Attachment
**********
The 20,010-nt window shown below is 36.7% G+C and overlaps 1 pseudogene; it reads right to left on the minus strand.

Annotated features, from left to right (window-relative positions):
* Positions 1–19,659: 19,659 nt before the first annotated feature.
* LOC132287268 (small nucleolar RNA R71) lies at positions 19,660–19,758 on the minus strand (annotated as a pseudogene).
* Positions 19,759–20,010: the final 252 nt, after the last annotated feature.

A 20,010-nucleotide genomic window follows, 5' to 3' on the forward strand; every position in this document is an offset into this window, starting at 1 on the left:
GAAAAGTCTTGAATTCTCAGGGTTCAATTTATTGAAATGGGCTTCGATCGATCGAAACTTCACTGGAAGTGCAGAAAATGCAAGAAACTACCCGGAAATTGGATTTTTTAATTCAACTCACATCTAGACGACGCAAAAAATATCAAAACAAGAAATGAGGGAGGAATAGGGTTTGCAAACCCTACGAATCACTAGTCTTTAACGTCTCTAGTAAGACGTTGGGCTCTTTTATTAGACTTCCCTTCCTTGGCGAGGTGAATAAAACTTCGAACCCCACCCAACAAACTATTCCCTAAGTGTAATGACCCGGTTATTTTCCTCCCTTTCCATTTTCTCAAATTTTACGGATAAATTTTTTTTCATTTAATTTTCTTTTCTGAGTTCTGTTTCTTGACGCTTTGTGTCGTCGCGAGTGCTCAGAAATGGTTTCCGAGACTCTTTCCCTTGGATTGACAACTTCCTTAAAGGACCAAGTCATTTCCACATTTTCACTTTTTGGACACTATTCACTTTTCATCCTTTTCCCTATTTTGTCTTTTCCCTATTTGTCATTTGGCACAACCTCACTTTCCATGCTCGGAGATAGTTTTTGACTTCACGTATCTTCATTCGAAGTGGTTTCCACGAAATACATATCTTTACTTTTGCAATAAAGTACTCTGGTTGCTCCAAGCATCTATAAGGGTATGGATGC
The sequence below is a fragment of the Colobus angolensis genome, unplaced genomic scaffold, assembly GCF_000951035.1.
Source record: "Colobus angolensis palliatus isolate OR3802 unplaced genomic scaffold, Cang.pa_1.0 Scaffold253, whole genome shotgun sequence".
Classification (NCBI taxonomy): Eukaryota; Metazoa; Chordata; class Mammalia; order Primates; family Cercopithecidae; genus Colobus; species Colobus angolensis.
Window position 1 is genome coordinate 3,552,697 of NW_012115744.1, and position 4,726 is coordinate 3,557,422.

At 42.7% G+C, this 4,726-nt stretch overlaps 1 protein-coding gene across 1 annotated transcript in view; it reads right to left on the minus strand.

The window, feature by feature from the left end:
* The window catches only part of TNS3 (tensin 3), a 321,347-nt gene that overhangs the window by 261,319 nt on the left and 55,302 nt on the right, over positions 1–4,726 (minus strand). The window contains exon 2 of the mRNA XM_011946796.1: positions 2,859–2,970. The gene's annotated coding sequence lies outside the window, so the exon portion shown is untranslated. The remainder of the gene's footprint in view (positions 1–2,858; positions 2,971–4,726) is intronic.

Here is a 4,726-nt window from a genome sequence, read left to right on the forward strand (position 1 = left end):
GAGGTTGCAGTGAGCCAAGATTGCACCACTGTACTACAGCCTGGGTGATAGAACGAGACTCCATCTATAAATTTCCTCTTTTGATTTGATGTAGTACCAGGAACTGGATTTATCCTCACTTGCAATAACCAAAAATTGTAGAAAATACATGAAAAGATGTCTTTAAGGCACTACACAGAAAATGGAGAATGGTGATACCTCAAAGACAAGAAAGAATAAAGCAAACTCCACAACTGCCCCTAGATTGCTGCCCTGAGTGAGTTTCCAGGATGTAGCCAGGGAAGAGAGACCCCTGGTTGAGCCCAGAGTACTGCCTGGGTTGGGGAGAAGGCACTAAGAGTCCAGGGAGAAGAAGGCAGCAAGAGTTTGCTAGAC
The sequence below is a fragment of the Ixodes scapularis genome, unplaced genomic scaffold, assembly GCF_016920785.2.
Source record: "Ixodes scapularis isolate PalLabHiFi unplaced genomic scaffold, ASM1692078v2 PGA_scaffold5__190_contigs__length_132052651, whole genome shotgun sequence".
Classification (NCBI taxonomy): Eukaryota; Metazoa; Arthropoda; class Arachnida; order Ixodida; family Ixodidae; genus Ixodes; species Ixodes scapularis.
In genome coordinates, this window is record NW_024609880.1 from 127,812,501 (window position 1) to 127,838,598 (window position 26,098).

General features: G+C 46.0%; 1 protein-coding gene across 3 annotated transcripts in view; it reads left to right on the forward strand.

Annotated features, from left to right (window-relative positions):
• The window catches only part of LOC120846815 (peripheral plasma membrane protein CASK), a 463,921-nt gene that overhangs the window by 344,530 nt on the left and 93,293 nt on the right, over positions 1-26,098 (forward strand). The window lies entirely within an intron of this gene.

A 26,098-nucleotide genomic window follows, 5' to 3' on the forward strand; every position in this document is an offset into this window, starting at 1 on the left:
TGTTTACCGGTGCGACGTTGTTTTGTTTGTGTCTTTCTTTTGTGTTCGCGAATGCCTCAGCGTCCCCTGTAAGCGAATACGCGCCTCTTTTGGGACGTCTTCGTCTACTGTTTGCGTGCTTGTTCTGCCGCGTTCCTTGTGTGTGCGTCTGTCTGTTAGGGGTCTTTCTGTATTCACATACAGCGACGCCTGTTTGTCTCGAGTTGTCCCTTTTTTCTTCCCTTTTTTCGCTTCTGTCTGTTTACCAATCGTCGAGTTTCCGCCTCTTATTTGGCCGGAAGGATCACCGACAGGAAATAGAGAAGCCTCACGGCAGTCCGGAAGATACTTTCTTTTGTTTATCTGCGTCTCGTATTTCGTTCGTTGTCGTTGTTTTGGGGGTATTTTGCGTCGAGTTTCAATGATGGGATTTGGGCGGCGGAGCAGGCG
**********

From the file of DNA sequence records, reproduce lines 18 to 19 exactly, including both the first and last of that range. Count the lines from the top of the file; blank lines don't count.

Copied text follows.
Source record: "Ixodes scapularis isolate PalLabHiFi unplaced genomic scaffold, ASM1692078v2 PGA_scaffold5__190_contigs__length_132052651, whole genome shotgun sequence".
Classification (NCBI taxonomy): Eukaryota; Metazoa; Arthropoda; class Arachnida; order Ixodida; family Ixodidae; genus Ixodes; species Ixodes scapularis.